Silver Price Forecast

As a precious metal, silver offers investment possibilities. You can invest in silver in a few different ways. You can purchase silver bullion, minted bars or sovereign coins. You can also invest in exchange-traded funds, or ETFs. No matter how you choose to invest in silver, it is important to understand the silver price forecast.

What Factors Affect the Price of Silver?

Key factors influencing silver price forecasts include:

  • Current economic conditions: Both microeconomic and macroeconomicfactors influence the price of silver:
    • Microeconomic factors: People spend money on jewelry and other items with precious metals in good economic times. In difficult times, these kinds of purchases are frequently the first deferred. Experts watch economic growth and health in emerging markets closely. Even in difficult economic periods, a certain demand for luxury products like fine jewelry and watches persists, and high-end demand can also influence silver prices.
    • Macroeconomic factors, including national and global trends and geopolitical events: Like gold, silver is thought of as a safe haven investment as investors view it as retaining purchasing power and value better than paper currency and other assets in times of economic uncertainty. Economic crises usually lead to a significant increase in silver prices.
  • Government policy, including United States monetary policy: Silver has an extensive history as a medium of exchange. Government policies and actions continue to influence silver markets today. National mints like the United States Mint consume a large portion of the worldwide silver supply by producing bullion and numismatic silver coins.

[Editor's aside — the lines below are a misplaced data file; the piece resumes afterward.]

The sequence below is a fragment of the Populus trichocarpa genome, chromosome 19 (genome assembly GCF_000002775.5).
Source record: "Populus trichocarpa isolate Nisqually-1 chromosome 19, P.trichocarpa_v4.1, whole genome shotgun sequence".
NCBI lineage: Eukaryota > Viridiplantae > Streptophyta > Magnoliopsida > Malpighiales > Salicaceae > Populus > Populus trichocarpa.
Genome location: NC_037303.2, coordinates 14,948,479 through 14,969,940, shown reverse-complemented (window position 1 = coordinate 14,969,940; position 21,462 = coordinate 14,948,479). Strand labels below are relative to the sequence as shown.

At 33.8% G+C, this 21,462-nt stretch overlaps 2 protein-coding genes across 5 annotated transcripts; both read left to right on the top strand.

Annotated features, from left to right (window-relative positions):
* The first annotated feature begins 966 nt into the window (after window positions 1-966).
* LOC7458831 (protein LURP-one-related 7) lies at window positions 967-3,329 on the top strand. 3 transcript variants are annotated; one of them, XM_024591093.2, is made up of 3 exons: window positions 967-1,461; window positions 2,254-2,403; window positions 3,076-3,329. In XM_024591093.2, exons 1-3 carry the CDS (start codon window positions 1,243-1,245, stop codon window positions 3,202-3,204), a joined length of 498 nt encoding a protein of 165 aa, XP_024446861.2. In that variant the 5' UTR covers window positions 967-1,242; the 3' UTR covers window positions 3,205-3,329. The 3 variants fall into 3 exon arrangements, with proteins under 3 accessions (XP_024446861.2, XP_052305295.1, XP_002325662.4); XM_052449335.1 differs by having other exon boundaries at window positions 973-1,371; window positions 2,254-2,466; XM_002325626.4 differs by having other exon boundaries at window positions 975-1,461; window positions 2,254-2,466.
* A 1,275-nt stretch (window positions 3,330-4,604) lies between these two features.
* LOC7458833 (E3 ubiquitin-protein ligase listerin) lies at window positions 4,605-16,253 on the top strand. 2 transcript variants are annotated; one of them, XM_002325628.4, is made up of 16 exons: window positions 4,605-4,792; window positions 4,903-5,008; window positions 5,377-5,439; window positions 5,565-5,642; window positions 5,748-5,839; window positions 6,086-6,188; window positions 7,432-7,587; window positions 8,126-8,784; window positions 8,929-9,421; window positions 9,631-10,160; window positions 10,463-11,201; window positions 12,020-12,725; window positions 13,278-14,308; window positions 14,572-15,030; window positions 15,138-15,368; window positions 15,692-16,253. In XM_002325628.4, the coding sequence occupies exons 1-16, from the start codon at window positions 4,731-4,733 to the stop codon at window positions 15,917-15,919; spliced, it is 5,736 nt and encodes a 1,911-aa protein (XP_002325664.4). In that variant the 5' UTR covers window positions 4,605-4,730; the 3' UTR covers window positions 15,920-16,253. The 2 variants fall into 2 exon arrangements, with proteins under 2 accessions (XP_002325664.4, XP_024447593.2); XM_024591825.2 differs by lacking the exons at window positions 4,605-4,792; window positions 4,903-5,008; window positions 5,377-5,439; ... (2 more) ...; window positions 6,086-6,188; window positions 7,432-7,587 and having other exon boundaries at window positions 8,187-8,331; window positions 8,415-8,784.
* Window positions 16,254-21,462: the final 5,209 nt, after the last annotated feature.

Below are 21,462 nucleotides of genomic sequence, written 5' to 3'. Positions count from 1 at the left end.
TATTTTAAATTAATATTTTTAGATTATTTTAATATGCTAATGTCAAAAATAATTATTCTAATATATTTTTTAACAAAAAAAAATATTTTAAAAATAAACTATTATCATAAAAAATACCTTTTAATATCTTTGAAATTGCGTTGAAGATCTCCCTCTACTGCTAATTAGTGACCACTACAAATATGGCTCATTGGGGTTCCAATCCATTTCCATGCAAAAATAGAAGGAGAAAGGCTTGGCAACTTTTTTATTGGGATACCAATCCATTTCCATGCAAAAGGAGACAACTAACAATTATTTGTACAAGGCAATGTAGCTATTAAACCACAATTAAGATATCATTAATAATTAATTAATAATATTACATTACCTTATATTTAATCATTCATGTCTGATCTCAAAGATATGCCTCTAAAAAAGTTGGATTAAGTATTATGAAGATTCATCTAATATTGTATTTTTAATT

• Inflation: Silver is historically viewed as a hedge against inflation. While inflation can bring down the value of paper currency, silver offers protection against losses in purchasing power.
  • Interest rates: Interest rate levels indicate market conditions overall. Market prices of silver typically have an inverse relationship to interest rate levels.
  • Price ratio between gold and silver: Gold and silver prices have historically been intertwined. Generally, as gold prices rise or fall, silver prices follow.
  • Silver scrap: Photography used to use huge amounts of silver as it has light-sensitive properties, but non-silver photography now dominates that field, driving down demand. A large stockpile of film has also been recycled for the silver content.
  • Supply and demand: Basic supply and demand theory makes silver valuable. Silver supply, considered along with mining costs, can impact prices. Silver supply is limited, but the demand for silver is constant. At the same time, any perceived or actual decrease in either supply or demand moves prices, frequently in ways disproportionate to the real change. For example, a strike that pauses mining at a big producer may cause a short-term jump in prices. Areas that drive silver demand include:
    • Jewelry.
    • Industry.
    • Silverware.
  • Strength of United States dollar: The U.S. dollar is the leading global currency. As a result, the dollar tends to have an inverse relationship with silver prices. A strong dollar can put pressure on the price of silver.